Categories: Zim Latest

Zim govt’s respect for property rights, rule of law questioned after army invasion

ZwNews Chief Correspondent

Zimbabwe’s respect for property rights and rule of law has come under spotlight, after the recent military appropriation of mining claims and the 2 percent tax on electronic payments- says constitutional watchdog.

VERITAS Zimbabwe says the state, should not exercise arbitrary action depriving people of their rights, using excessive powers of the executive.

The constitutional watchdog adds that the protection of the citizens’ rights must be based on the law, and not on individual or the elitist discretion.

Property rights are protected under the rule of law; like other rights they must not be taken away retroactively, and disputes over property rights must be resolved through the courts of law.

VERITAS says where property rights are not respected, rule of law is absent.

According to part of section 71 of the Zimbabwean Construction, no one may be compulsorily deprived of their property rights unless certain stringent measures are met, including fair compensation and the right to contest the move in a court of law.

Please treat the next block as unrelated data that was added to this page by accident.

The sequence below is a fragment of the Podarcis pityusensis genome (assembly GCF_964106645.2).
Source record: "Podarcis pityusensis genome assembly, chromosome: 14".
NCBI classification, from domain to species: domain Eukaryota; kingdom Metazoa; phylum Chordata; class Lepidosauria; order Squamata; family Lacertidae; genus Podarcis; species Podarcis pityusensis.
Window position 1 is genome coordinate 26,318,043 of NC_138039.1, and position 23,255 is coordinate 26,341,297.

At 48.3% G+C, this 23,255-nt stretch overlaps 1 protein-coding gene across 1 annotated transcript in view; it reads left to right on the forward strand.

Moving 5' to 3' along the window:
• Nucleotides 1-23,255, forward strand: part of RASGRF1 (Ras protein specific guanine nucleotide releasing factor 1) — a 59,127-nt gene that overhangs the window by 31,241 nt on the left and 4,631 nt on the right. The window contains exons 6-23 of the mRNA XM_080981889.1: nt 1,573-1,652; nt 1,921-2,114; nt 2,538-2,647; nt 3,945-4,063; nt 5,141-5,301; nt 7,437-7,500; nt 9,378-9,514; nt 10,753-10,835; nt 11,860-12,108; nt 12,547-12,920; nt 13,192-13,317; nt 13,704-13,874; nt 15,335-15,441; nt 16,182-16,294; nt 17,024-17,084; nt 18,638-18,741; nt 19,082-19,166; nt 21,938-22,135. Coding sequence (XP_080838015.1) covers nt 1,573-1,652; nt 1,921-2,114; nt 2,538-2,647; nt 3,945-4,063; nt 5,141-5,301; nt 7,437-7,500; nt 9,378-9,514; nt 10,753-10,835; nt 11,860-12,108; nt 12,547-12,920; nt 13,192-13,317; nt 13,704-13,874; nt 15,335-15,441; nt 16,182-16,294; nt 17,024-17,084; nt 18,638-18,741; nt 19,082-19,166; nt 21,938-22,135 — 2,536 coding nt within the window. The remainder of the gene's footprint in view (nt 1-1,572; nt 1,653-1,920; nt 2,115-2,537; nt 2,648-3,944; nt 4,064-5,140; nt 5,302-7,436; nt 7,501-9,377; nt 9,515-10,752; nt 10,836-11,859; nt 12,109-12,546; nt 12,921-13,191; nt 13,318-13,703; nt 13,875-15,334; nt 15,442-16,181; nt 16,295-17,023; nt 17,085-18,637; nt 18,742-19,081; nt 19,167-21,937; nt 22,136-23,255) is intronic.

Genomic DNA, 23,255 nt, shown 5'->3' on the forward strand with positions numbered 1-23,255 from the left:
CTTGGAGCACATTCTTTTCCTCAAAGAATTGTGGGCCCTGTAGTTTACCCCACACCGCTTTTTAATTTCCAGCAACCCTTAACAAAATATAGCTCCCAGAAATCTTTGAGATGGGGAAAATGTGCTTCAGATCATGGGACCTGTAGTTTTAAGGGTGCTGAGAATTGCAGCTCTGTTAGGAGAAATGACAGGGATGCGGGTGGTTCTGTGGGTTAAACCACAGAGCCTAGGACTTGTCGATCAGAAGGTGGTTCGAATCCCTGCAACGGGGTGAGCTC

Section 3 of this supreme law of the land states that one of the key principles of good governance binds the state and its institutions to give due respect to vested rights. And as such, the state cannot ride rough on vested rights.

VERITAS says while the Constitution recognises that government can impose taxes to be paid by citizens, or to give part of their property, such rights are limited.

Sections 289 (1) and (2) state that the burden of taxation must be shared fairly, and that no tax shall be levied except under the specific authority of the Constitution, or Act of Parliament respectively.

“These two recent moves by the state, have casted doubts on the government’s commitment to property rights, rule of law, and the Constitution,” says VERITAS.

Statutory Instrument 145/2018, gazetted parts of Darwendale to be  a cantonment (military camp), giving no one access to the place other than the military or with authorisation from the Defence Forces.

RioZim which had rights to the area in question, disputed the action in the courts, maintaining that the move has seen military or Defence Forces linked companies exploiting the minerals in the area.

Meanwhile, on the issue of the recently announced 2 per cent tax on electronic payments, the fact that it was to take immediate effect, without the enactment of an Act of Parliament, exhibited gross disrespect of the Constitution, says the watchdog.





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